This past weekend, I had the phenomenal pleasure of reuniting some of my dwarves for a trip to the movies to view The Hobbit: The Desolation of Smaug. My students had been looking forward to this almost as soon as they had viewed The Hobbit: An Unexpected Journey last December. Peter Jackson’s tantalizing teasers and trailers that have been airing for the last few months have driven my students to distraction and they have talked of little else for weeks.
My dream had been for all 13 of my dwarves to return for this reunion, but much as Lord of the Rings‘ fellowship was broken by uncontrollable and unfortunate circumstances; so was ours. Oin suddenly returned to Pakistan over the summer, so obviously the journey would have been a little difficult for him to make. We also lost Ori to a summer relocation, although in this case, it was only 15 miles away. Transportation was an issue for Dwalin, Kili, and Thorin. Although I wish I could provide transportation for all of my students, liability and logistics make it prohibitive. Bifur is an amateur junior golfer and had to forego the fun to compete in a golf tournament in Florida.
Most teachers do not choose to take their students on extracurricular trips outside of school hours, but as I have stated before on Teaching Tolkien, my ELL (English Language Learner) students are often denied such opportunities for educational enrichment due to socioeconomic challenges or language and cultural barriers that leave them afraid to leave their homes. Being involved in their community, both locally and globally, is something I highly encourage in all of my pupils. It fosters a sense of solidarity and allows them to feel invested and involved in their new culture and country, while still retaining their diversity and sharing it with others.
I had no idea that weddings and funerals would also affect the future of our field trip. No matter how much advance planning you put into something, there will always be unforeseen circumstances beyond your control. I had purchased all of the tickets well in advance (13 to be exact, which was rather coincidental), and had made carpooling arrangements for all attending students. The day before we were supposed to go, Balin received word there was a death in the family and she might have to attend a funeral instead. While we were all disappointed she wouldn’t be able to attend, we understood and were thinking first and foremost of her family. Unfortunately, Gloin was also dependent on Balin for transportation so we scrambled last-minute to find her alternative transportation. Once we got it settled, I went to bed that night, dreaming peacefully of dragons and dwarves and hoping a fun time would be had by all in the morning.
That morning brought surprises of its own. Balin called me last minute and said she would be able to attend after all because the funeral was going to be delayed by a few days, however, no sooner had I hung up with her than I received a phone call from Gloin‘s older sister. Gloin had forgotten that her cousin was getting married that day and she had to attend the wedding. I could hear Gloin pleading in the background with her sister to let her go to the movies instead. I assured her that even though she’d rather spend her Saturday with Smaug, she needed to fulfill her family duties first.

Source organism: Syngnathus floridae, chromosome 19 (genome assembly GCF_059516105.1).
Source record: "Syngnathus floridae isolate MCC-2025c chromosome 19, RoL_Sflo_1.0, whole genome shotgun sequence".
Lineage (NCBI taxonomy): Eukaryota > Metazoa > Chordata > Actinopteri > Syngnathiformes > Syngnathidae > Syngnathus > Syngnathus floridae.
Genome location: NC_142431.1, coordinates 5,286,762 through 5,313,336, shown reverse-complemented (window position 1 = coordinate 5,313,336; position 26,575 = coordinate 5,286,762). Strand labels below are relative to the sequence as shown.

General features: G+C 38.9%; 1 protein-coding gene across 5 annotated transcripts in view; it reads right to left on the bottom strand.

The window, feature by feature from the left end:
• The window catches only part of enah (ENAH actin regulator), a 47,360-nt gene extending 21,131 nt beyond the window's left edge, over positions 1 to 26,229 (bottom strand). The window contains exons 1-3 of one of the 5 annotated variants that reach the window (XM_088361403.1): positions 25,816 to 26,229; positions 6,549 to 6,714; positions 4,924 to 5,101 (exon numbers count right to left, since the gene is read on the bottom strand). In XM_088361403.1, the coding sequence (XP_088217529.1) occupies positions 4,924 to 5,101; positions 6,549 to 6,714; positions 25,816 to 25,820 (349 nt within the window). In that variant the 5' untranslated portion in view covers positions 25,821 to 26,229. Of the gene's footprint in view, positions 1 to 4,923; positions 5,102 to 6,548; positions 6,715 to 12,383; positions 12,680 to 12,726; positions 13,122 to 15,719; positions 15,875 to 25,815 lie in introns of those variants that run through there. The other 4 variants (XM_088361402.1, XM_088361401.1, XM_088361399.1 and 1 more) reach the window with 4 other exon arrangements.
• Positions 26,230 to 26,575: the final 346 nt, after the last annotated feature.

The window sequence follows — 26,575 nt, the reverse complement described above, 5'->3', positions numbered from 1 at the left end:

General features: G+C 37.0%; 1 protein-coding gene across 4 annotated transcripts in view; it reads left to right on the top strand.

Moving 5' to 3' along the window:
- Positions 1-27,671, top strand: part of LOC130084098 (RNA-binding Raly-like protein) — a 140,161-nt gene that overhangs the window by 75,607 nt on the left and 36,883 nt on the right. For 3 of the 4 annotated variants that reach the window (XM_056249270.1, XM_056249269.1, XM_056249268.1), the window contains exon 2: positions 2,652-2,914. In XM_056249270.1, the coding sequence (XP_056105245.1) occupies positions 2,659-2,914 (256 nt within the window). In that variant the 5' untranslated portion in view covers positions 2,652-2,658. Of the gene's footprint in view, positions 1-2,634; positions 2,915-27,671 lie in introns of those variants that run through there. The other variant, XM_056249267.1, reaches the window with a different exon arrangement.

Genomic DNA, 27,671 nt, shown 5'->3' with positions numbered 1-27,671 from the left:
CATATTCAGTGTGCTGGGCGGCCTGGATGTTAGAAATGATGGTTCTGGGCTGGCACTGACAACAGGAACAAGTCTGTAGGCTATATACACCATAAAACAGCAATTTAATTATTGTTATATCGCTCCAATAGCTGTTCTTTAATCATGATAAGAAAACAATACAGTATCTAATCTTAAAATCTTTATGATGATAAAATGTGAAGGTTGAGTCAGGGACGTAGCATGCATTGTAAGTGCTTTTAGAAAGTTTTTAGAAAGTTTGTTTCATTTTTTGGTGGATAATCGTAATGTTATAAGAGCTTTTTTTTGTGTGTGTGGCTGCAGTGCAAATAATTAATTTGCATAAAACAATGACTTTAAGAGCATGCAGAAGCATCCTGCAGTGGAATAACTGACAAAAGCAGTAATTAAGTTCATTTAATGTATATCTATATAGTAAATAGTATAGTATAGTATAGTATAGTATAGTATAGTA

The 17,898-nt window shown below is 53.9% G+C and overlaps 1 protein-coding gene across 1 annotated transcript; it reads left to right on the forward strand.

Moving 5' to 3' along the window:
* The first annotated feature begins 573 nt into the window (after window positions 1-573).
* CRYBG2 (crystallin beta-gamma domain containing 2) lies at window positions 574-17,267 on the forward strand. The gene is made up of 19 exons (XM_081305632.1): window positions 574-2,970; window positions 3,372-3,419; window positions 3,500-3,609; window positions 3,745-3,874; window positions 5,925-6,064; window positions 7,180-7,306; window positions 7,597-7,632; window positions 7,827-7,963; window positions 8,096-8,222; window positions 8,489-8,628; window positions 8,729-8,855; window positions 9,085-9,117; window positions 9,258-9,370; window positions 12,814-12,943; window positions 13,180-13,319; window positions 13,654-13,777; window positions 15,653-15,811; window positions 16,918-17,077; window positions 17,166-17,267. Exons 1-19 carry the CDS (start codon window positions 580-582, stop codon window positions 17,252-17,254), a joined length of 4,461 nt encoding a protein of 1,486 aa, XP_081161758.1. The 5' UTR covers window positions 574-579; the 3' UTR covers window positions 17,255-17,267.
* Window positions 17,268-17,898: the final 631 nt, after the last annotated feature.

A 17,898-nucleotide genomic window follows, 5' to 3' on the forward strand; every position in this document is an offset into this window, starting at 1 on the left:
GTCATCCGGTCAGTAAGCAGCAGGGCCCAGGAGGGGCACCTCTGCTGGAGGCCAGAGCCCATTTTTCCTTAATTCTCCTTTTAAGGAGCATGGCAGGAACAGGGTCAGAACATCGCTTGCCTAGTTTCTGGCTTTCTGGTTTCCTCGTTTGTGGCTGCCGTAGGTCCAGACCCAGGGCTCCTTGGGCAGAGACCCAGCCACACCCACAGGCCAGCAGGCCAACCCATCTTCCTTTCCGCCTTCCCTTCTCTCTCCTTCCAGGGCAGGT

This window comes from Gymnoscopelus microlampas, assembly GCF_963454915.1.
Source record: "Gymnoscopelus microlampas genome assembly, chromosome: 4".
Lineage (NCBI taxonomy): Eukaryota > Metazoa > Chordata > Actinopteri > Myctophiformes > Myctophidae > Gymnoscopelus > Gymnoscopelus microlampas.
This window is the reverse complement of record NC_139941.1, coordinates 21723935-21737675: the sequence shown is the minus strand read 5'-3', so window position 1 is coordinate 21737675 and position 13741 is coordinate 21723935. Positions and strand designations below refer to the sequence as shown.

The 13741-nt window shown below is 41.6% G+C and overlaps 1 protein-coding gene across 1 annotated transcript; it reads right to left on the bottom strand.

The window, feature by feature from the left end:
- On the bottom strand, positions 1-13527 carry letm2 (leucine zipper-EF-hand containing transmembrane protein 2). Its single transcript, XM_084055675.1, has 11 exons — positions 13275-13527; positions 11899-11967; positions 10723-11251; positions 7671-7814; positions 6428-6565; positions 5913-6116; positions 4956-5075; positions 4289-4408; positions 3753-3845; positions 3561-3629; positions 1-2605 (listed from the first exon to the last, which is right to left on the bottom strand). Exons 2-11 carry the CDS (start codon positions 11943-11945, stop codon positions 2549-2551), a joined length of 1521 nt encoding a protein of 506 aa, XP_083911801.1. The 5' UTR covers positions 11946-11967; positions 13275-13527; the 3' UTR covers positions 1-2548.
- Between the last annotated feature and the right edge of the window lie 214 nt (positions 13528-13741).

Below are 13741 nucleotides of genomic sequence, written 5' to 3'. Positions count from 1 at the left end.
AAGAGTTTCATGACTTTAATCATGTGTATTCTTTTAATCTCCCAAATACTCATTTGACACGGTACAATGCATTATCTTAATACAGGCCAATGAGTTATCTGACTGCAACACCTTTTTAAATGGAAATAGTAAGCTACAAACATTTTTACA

Heading to the theater, I was anxious at what other surprises might await me, but I was only pleasantly surprised. None of the tickets went to waste, and family and friends joined us, including younger siblings experiencing their first taste of Tolkien. Fili‘s little brother, also one of my ELL students, tagged along, too. Every day this week, he has come to my classroom at the end of the day to discuss the movie and ask me questions about Tolkien’s books and our blog. He has already acquired a copy of The Hobbit, which he assures me he can read over our upcoming winter vacation, and even though he is young; I believe he will.
I couldn’t have asked for better behavior from my young dwarves, whose maturity was noticeable as some of them are now sophisticated seventh-graders in middle school. We all loved the film, continued to talk about it all this week, and are more determined than ever to meet up next December for The Hobbit: There and Back Again.
Even those not in attendance had Tolkien on the brain. Ori was so bummed over not being able to join us, that he created this digital photo collage for our readers of his favorite moments from our fellowship’s journey.
Ori has inspired me with his continued dedication to Tolkien. Although he no longer attends my school, he continues to correspond with me and to follow our blog. He let me know this week that he has found a fellow Tolkien fan at his new school that he eats lunch with every day, as they discuss Tolkien and our blog. I am amazed every day at the passion of my students to not only read, but to share their knowledge and love of reading with others. And to think, it all started with a hobbit!